Countless people have also arrived at the opposite understanding: that God is something utterly greater and utterly different from themselves. This is the mainstream Christian understanding. You think that is wrong, and so do I! But it shows that “millions of people came to this conclusion” does not mean it is true. All it can tell us is that it’s a possibility worth considering seriously. (Unlike most non-monists, I think monism is worth considering seriously. Most Dualists, such as Christians, think it is wicked, and most secular people consider it idiotic.)

Experiences can be good reasons to believe some things. I’m pretty sure I’m drinking coffee, because I can see it and taste it.

On the other hand, many people say they have directly experienced God as utterly different from, and greater than, themselves. I am an atheist, so I think there must be some other explanation for those experiences. I don’t doubt they experienced something—but probably not God.

Some people say they were abducted by UFO aliens who performed medical experiments on them. Some of those people are obviously crazy, or liars. Some seem perfectly sane and honest. I am sure they experienced something—but it was almost certainly not UFO aliens.

Spiritual experiences are tricky, because we mostly can’t talk clearly about them—and probably we can’t think clearly about them, either. It’s pretty clear what coffee is, but it is not at all clear what “God” or “enlightenment” are. People seem to mean quite different things by words like those. If it turned out that by “God” you meant “part of the physical universe,” I would not doubt your claim to be God. (Some people do mean that!)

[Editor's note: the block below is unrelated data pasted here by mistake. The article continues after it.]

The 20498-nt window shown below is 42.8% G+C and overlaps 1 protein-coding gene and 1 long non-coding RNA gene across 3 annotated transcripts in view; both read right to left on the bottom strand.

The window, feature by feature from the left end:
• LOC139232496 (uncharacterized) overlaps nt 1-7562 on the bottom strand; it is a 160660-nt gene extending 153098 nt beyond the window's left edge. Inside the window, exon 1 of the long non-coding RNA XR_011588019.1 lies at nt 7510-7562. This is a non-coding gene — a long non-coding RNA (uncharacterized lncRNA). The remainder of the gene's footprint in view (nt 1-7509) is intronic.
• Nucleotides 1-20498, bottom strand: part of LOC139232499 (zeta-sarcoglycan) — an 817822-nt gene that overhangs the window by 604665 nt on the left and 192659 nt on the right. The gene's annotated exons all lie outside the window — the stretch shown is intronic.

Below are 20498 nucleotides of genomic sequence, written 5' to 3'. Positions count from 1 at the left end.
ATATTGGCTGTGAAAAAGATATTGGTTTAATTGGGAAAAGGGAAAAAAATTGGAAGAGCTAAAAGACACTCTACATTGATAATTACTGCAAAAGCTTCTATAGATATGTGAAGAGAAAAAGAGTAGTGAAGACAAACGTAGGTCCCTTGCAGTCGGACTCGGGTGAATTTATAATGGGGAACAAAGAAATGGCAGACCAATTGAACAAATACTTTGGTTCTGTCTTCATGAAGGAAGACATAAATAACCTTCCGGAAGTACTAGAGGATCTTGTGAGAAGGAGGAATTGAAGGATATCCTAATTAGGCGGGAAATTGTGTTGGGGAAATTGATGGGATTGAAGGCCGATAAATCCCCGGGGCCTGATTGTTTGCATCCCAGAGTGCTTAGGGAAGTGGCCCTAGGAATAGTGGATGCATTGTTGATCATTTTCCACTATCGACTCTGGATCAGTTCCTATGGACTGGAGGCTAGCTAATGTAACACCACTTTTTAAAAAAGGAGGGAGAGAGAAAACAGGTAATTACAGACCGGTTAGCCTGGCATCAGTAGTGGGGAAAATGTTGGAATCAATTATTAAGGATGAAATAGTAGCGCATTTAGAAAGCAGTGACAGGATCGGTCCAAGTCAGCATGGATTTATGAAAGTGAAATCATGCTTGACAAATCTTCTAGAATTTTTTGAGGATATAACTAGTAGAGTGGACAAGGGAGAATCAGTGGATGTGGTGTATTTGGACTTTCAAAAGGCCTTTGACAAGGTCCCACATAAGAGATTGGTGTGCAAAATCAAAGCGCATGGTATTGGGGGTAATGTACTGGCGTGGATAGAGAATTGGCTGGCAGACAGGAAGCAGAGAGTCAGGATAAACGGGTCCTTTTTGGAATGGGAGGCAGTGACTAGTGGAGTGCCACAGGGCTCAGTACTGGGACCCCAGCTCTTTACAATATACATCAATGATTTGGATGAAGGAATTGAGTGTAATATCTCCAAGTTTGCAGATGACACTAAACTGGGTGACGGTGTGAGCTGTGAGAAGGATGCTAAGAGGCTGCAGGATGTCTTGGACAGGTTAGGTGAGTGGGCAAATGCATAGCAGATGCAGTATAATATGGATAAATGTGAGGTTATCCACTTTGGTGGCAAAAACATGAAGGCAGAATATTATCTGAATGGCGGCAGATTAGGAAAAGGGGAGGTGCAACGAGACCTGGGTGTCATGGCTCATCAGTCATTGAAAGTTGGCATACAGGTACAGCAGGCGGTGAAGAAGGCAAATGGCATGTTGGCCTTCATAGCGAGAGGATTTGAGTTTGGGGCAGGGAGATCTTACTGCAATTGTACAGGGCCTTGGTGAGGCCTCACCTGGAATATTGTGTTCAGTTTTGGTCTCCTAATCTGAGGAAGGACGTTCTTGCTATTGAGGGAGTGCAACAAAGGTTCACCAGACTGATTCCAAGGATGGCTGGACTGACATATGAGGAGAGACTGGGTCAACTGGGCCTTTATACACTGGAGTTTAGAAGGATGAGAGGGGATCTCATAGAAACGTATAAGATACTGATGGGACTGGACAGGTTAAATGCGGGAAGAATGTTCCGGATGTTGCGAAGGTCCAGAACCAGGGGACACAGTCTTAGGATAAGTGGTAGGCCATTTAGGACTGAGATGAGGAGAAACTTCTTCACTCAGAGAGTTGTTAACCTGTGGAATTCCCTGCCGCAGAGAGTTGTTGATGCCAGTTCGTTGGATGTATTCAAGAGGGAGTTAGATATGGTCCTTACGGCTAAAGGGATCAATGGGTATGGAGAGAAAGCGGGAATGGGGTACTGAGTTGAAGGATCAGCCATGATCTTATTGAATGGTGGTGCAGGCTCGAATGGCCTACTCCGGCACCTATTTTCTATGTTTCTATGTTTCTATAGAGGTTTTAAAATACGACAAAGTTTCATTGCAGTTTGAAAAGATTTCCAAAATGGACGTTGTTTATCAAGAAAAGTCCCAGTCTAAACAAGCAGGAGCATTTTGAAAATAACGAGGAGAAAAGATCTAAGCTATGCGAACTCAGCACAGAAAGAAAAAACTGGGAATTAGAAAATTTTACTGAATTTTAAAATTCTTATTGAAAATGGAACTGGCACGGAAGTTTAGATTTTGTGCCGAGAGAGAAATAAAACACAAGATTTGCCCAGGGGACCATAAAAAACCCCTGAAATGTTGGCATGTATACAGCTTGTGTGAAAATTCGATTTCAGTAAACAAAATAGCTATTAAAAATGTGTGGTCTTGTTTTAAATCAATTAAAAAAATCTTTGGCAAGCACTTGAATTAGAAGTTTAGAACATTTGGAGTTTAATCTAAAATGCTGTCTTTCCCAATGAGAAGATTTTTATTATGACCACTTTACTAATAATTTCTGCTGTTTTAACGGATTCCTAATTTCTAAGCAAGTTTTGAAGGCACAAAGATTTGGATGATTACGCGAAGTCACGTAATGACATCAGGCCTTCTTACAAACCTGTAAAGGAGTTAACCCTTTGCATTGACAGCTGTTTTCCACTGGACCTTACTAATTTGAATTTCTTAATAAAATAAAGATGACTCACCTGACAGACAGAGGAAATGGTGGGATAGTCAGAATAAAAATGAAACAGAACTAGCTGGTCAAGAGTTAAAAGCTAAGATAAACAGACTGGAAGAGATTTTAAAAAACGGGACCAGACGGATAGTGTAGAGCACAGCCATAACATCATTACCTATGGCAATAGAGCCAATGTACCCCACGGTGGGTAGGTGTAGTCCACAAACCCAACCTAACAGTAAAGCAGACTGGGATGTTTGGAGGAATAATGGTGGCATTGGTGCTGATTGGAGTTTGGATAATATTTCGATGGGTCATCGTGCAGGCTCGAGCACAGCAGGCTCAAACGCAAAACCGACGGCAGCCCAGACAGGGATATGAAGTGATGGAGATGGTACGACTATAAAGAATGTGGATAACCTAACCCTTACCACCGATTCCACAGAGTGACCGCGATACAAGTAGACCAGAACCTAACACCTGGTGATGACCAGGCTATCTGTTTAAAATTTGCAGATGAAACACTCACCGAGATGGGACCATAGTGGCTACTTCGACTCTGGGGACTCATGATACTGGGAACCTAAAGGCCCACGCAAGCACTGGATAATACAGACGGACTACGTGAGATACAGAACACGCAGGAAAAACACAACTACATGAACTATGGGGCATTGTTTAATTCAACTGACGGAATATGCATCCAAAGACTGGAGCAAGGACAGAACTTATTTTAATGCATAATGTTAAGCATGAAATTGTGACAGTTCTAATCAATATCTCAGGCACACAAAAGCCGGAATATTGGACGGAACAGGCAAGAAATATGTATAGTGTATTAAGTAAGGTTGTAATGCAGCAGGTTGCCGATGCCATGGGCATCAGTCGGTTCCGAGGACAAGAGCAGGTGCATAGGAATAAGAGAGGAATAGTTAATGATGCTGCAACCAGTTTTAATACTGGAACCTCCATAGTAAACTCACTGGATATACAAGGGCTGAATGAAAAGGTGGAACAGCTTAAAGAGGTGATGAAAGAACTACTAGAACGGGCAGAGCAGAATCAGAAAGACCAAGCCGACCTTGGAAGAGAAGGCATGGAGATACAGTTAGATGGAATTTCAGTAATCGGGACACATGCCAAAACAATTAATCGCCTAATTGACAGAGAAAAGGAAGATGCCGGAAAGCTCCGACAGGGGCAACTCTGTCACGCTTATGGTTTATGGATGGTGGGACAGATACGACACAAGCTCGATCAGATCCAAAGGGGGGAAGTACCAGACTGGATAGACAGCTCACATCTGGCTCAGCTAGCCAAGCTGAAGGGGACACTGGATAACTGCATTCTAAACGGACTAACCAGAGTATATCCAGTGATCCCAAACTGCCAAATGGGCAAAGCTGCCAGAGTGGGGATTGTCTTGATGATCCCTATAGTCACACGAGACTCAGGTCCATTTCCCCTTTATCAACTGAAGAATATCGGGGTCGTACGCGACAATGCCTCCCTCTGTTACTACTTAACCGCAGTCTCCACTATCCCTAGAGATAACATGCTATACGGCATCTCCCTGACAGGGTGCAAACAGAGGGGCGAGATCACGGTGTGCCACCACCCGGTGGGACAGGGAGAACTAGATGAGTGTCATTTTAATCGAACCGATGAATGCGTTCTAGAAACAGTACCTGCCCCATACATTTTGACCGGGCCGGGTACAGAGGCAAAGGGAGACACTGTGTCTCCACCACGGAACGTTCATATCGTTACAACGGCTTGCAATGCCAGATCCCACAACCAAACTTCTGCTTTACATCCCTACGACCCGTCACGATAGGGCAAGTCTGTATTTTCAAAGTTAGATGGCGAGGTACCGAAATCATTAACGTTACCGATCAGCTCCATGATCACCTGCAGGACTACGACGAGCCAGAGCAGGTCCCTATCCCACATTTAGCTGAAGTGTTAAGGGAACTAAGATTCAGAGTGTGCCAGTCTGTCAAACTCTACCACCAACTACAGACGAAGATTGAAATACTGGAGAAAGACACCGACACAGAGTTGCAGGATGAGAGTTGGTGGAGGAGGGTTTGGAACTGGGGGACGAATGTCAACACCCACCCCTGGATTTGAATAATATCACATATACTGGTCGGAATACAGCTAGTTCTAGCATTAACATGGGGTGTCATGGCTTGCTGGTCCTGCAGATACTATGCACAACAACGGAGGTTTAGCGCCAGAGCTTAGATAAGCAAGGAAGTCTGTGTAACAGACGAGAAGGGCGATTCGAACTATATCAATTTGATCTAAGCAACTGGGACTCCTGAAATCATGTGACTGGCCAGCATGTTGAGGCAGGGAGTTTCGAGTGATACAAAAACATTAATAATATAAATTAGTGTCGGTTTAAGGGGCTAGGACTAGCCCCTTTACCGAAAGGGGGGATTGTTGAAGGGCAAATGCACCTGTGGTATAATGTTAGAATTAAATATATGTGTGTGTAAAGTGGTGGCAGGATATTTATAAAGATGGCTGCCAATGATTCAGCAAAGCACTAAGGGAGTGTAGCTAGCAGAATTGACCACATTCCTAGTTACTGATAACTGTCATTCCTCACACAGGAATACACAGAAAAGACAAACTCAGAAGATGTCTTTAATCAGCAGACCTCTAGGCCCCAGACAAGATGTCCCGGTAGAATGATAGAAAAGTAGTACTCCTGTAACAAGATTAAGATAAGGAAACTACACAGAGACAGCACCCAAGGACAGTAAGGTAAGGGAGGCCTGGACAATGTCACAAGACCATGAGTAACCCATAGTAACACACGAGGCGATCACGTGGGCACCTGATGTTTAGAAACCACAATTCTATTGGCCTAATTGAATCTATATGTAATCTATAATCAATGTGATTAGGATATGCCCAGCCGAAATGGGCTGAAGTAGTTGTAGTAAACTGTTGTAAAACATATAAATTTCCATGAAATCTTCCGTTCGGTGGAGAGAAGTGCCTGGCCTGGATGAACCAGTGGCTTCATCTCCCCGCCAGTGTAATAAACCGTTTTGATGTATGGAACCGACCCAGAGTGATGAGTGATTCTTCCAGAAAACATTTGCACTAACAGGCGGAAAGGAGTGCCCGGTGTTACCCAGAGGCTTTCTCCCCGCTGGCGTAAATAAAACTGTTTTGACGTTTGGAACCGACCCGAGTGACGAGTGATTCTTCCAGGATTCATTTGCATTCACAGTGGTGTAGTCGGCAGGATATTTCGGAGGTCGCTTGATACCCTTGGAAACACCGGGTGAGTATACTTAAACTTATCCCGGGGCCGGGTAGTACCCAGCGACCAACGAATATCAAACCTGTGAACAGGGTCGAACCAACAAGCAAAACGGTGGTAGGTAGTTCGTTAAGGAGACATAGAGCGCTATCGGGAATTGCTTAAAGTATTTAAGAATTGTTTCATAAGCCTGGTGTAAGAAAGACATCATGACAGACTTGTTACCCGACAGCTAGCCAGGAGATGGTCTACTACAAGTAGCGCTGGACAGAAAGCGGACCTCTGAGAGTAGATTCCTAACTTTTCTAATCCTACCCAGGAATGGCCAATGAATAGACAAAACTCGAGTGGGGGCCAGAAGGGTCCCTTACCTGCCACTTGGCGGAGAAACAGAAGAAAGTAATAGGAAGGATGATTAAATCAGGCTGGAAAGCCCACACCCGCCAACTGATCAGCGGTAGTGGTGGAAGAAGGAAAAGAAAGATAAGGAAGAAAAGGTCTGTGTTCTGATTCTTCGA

I wrote recently about enlightenment experiences, and what we can know about them, and know from them. (There’s also a podcast version.) I’ve also written about whether mystical experiences are reliable evidence. You might find these interesting and relevant; they go into much more detail than I can do here. I wrote:

I don’t doubt that there are experiences of Oneness—because I’ve had them. But I don’t think they imply what monist mystics think they imply.

Since All is not One, they don’t imply that. Oneness experiences might simply be meaningless confusion or illusion. Many typical drug experiences are like that. If you take LSD, you will probably directly experience walls breathing. That does not mean that walls breathe.

I think the Oneness experience does contain an important insight. It’s just that mystics misunderstand it. What the experience actually points to is the fact that there is no objective separation between you and your immediate surroundings.

I haven’t had an experience of being God. However, I suspect that one’s interpretation of experiences depends on beliefs. If I had believed in God, when I had a Oneness experience, I might well have interpreted that as being God.

Those who believe we are all God usually explicitly reject all reason and evidence:

Proponents of “All is One” usually explicitly reject rationality. They have to, because the story falls apart instantly if they don’t. Instead, they insist that in a “trans-rational” enlightenment experience, the truth that All is One is revealed. When you’ve had that experience, then you know, and rationality is irrelevant.

The problem is that experiences can be mistaken. Crazy people experience all sorts of things that aren’t true.

I don’t think experiences of being God make you crazy. I do think you should consider the possibility that there are other interpretations of what you feel, which may be more accurate. I wrote about this in the “Should experience remove doubt?” and “Non-ordinary experiences and insight” sections:

I’ve had dramatic, non-ordinary spiritual experiences myself. I can’t doubt that they exist. I do have questions about their meaning and value…

I’ve had intense meditation experiences that included insights that seemed right for months or years after—but that I eventually decided were wrong after all. There’s others that I still think were profound and correct, a decade or two later.